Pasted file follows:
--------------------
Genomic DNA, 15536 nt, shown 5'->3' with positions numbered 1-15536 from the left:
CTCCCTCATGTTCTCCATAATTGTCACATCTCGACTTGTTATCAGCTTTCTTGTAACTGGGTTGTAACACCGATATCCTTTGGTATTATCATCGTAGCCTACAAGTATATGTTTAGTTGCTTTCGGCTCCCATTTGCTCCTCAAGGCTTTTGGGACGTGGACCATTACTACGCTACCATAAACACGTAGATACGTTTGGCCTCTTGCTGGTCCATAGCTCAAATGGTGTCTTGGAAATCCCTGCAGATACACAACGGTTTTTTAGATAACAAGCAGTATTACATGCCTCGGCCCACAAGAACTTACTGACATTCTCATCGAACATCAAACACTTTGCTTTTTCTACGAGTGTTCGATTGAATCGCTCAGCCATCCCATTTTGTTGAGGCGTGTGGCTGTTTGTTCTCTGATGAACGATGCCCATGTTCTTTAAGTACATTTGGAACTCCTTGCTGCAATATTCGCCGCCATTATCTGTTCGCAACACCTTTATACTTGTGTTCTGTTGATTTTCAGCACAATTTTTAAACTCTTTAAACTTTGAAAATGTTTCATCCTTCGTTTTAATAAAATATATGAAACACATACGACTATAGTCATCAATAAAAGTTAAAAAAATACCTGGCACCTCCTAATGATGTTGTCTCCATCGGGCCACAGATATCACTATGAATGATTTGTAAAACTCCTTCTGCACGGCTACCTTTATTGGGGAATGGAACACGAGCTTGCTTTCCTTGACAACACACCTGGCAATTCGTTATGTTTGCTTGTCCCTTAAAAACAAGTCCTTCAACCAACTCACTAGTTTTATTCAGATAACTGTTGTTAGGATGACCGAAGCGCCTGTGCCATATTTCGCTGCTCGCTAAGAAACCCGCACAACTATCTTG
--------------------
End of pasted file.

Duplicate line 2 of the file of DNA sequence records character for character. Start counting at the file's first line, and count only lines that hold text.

CTCCCTCATGTTCTCCATAATTGTCACATCTCGACTTGTTATCAGCTTTCTTGTAACTGGGTTGTAACACCGATATCCTTTGGTATTATCATCGTAGCCTACAAGTATATGTTTAGTTGCTTTCGGCTCCCATTTGCTCCTCAAGGCTTTTGGGACGTGGACCATTACTACGCTACCATAAACACGTAGATACGTTTGGCCTCTTGCTGGTCCATAGCTCAAATGGTGTCTTGGAAATCCCTGCAGATACACAACGGTTTTTTAGATAACAAGCAGTATTACATGCCTCGGCCCACAAGAACTTACTGACATTCTCATCGAACATCAAACACTTTGCTTTTTCTACGAGTGTTCGATTGAATCGCTCAGCCATCCCATTTTGTTGAGGCGTGTGGCTGTTTGTTCTCTGATGAACGATGCCCATGTTCTTTAAGTACATTTGGAACTCCTTGCTGCAATATTCGCCGCCATTATCTGTTCGCAACACCTTTATACTTGTGTTCTGTTGATTTTCAGCACAATTTTTAAACTCTTTAAACTTTGAAAATGTTTCATCCTTCGTTTTAATAAAATATATGAAACACATACGACTATAGTCATCAATAAAAGTTAAAAAAATACCTGGCACCTCCTAATGATGTTGTCTCCATCGGGCCACAGATATCACTATGAATGATTTGTAAAACTCCTTCTGCACGGCTACCTTTATTGGGGAATGGAACACGAGCTTGCTTTCCTTGACAACACACCTGGCAATTCGTTATGTTTGCTTGTCCCTTAAAAACAAGTCCTTCAACCAACTCACTAGTTTTATTCAGATAACTGTTGTTAGGATGACCGAAGCGCCTGTGCCATATTTCGCTGCTCGCTAAGAAACCCGCACAACTATCTTG